USGS placing instruments on Pea Island to study wave heights, water levels during storms

A novel stereo CoastCam will be installed on at dune at Pea Island for the duration of the experiment. This photo shows a similar CoastCam installation at Marconi Beach, Cape Cod National Seashore. [courtesy USGS]

Scientists from the U.S. Geological Survey have begun deploying scientific instruments in Pea Island National Wildlife Refuge to continuously measure wave heights, water levels, and currents to study nearshore coastal processes during coastal storms.

These installations are extremely hazardous and the public is advised not to swim, surf, fish or boat near them or between the signage on the beach and to be cautious of currents that may cause anyone to drift into the hazardous area.

This study is a collaboration between the USGS, U.S. Army Corps of Engineers, Woods Hole Oceanographic Institution, U.S. Fish and Wildlife Service, U.S. Coastal Research Program, as well as North Carolina State University, and University of North Carolina Wilmington and Chapel Hill.

The cooperators have worked together to inform the U.S. Coast Guard, local marinas, surf shops and other business in the local area about the equipment installations.

They’ve also distributed flyers to visitor centers and they will be posting warning signs at the study site to inform beachgoers of the danger of the equipment in the water and nearby area.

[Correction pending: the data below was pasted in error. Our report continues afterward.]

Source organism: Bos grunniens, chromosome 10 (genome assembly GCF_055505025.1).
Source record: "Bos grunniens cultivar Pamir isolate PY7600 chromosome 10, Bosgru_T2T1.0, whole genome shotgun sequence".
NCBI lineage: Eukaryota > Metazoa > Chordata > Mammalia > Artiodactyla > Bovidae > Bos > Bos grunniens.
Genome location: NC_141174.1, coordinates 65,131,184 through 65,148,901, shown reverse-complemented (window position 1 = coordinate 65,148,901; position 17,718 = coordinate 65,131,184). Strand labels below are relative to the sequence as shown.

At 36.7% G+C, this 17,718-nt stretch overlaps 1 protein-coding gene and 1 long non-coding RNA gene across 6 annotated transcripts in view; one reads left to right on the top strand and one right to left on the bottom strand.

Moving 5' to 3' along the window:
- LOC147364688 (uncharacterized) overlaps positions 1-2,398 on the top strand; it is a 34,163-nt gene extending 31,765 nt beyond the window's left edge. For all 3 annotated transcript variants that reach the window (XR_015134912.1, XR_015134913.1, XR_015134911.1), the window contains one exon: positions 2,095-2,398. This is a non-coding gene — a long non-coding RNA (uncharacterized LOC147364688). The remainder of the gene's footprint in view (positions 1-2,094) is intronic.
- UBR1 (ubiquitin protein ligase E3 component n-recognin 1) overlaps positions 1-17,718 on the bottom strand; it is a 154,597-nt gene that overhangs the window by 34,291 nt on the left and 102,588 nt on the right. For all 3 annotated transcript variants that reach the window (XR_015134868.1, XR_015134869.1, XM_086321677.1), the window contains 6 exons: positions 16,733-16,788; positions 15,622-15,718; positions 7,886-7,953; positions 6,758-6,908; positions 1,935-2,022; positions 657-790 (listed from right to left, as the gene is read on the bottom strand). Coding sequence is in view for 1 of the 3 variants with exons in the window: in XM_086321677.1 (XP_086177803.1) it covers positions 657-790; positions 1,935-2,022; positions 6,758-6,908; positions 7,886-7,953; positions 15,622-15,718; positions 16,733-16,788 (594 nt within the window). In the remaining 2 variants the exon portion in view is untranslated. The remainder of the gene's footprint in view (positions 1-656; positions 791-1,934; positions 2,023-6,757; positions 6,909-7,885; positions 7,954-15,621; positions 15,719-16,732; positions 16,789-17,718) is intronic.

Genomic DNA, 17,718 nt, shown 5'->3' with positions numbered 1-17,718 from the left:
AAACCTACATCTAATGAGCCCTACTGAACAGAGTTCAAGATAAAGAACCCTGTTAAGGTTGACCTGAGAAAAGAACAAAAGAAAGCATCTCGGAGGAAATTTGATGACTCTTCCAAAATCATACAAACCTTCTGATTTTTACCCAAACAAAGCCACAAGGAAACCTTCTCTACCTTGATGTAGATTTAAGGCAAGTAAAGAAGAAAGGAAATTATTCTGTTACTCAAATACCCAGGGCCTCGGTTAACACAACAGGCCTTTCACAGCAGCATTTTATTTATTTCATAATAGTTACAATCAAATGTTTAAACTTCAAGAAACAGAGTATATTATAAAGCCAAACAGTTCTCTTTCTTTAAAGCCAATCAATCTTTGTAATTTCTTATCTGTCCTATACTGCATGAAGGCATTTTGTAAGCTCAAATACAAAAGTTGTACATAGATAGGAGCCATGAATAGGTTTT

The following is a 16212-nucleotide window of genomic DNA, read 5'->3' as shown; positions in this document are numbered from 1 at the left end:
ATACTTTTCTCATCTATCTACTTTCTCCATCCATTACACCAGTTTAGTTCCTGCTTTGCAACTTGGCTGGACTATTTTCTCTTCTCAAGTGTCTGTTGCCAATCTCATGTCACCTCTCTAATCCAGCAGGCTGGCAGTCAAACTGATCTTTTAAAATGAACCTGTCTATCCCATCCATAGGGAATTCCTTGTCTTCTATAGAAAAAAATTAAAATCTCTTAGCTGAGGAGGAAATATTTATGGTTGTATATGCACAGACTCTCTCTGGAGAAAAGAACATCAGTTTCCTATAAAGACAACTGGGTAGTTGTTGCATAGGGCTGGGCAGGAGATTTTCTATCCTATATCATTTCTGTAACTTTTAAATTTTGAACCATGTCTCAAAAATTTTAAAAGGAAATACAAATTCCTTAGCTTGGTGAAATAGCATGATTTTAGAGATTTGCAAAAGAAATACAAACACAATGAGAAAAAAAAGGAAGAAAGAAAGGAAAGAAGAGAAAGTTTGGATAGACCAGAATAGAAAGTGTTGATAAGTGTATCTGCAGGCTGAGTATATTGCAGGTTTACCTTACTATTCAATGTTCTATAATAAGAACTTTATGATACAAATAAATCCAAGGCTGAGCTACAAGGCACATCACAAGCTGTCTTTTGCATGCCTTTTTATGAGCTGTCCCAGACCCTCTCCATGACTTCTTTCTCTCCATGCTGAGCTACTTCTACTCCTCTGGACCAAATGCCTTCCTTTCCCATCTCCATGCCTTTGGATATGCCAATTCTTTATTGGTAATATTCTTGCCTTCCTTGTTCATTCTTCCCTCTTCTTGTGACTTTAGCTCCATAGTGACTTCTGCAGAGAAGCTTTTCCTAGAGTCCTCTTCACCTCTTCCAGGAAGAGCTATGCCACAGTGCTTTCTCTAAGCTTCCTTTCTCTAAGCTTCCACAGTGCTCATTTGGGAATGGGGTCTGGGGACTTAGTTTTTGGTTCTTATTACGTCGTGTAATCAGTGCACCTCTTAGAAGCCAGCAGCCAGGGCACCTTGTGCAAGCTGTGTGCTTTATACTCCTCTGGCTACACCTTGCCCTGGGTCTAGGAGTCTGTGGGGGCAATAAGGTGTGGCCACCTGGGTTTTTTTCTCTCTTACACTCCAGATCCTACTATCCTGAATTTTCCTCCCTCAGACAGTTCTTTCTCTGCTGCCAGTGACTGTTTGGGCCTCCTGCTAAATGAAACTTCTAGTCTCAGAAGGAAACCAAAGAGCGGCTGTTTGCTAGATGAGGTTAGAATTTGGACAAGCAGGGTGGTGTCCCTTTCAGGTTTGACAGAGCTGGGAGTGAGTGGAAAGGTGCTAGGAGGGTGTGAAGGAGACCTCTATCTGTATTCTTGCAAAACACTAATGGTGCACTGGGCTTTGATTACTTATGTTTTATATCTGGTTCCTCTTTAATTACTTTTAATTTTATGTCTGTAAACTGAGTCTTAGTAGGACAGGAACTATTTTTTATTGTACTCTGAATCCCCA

The Pea Island cross-shore array will pose a hazard to swimmers, boaters, fisherman, and surfers in the nearshore and the area should be avoided about 50 m to either side of the array and up to a kilometer offshore. [image courtesy Jin-Si Over, Woods Hole Coastal and Marine Science Center]

This instrument deployment will involve installing more than a dozen metal pipes from the dunes into the surf zone. The 3-inch diameter poles are 15 feet long, with about 5 feet extending out of the ground and seabed. Multiple instruments will be mounted at varying heights on each pole, creating hazards throughout the water column. Depending on tides and water conditions, the poles and instruments installed in the water might not always be visible from the surface.

Timing of the installations depend on weather and wave conditions, were scheduled to start late last week and take about 10 days to complete. The poles and instruments will remain in place until mid-November or later.

The instruments will be installed in Pea Island National Wildlife Refuge just south of New Inlet. The study area for these instruments will be roughly 300 feet wide along the beach and stretch about 2,000 feet offshore.

These instruments will be installed for the “During Nearshore Event Experiment” project, also called DUNEX. This project aims to increase scientific understanding of coastal storm impacts to beaches, dunes and coastal communities. The data collected from Pea Island and other DUNEX study locations will allow scientists to create more accurate storm forecast and coastal change models and will provide coastal communities and decision-makers information that can be used to develop strategies for improved coastal resilience.

DUNEX is a collaborative experiment and involves multiple federal agencies, academia and non-governmental organizations. Learn more about the DUNEX project here:

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